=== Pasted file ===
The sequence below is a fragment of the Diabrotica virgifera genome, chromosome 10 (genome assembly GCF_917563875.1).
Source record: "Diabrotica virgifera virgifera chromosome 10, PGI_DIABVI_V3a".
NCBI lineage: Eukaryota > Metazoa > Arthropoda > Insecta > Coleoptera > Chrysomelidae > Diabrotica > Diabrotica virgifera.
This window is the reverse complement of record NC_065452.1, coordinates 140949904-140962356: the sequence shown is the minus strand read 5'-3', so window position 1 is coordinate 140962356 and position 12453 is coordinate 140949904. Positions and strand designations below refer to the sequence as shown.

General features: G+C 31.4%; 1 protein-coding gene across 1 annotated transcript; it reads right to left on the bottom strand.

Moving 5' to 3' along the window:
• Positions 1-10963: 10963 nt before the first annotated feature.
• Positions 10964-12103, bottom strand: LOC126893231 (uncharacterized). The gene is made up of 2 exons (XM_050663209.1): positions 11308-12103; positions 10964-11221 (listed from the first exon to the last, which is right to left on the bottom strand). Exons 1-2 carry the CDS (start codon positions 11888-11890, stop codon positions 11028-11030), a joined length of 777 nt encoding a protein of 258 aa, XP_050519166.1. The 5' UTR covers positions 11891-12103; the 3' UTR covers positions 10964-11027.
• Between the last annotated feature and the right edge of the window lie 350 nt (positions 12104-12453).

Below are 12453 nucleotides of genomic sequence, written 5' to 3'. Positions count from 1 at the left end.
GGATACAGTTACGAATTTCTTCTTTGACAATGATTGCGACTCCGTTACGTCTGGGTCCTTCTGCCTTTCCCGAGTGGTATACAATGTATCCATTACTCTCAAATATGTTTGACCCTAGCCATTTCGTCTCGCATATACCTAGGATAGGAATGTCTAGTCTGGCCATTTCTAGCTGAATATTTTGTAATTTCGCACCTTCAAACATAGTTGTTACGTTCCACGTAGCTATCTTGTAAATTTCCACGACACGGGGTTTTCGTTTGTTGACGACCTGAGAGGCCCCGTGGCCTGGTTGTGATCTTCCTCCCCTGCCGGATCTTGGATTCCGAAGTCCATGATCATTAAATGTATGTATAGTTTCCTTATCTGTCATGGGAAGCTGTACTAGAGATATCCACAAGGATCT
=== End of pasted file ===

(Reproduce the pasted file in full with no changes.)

The sequence below is a fragment of the Diabrotica virgifera genome, chromosome 10 (genome assembly GCF_917563875.1).
Source record: "Diabrotica virgifera virgifera chromosome 10, PGI_DIABVI_V3a".
NCBI lineage: Eukaryota > Metazoa > Arthropoda > Insecta > Coleoptera > Chrysomelidae > Diabrotica > Diabrotica virgifera.
This window is the reverse complement of record NC_065452.1, coordinates 140949904-140962356: the sequence shown is the minus strand read 5'-3', so window position 1 is coordinate 140962356 and position 12453 is coordinate 140949904. Positions and strand designations below refer to the sequence as shown.

General features: G+C 31.4%; 1 protein-coding gene across 1 annotated transcript; it reads right to left on the bottom strand.

Moving 5' to 3' along the window:
• Positions 1-10963: 10963 nt before the first annotated feature.
• Positions 10964-12103, bottom strand: LOC126893231 (uncharacterized). The gene is made up of 2 exons (XM_050663209.1): positions 11308-12103; positions 10964-11221 (listed from the first exon to the last, which is right to left on the bottom strand). Exons 1-2 carry the CDS (start codon positions 11888-11890, stop codon positions 11028-11030), a joined length of 777 nt encoding a protein of 258 aa, XP_050519166.1. The 5' UTR covers positions 11891-12103; the 3' UTR covers positions 10964-11027.
• Between the last annotated feature and the right edge of the window lie 350 nt (positions 12104-12453).

Below are 12453 nucleotides of genomic sequence, written 5' to 3'. Positions count from 1 at the left end.
GGATACAGTTACGAATTTCTTCTTTGACAATGATTGCGACTCCGTTACGTCTGGGTCCTTCTGCCTTTCCCGAGTGGTATACAATGTATCCATTACTCTCAAATATGTTTGACCCTAGCCATTTCGTCTCGCATATACCTAGGATAGGAATGTCTAGTCTGGCCATTTCTAGCTGAATATTTTGTAATTTCGCACCTTCAAACATAGTTGTTACGTTCCACGTAGCTATCTTGTAAATTTCCACGACACGGGGTTTTCGTTTGTTGACGACCTGAGAGGCCCCGTGGCCTGGTTGTGATCTTCCTCCCCTGCCGGATCTTGGATTCCGAAGTCCATGATCATTAAATGTATGTATAGTTTCCTTATCTGTCATGGGAAGCTGTACTAGAGATATCCACAAGGATCT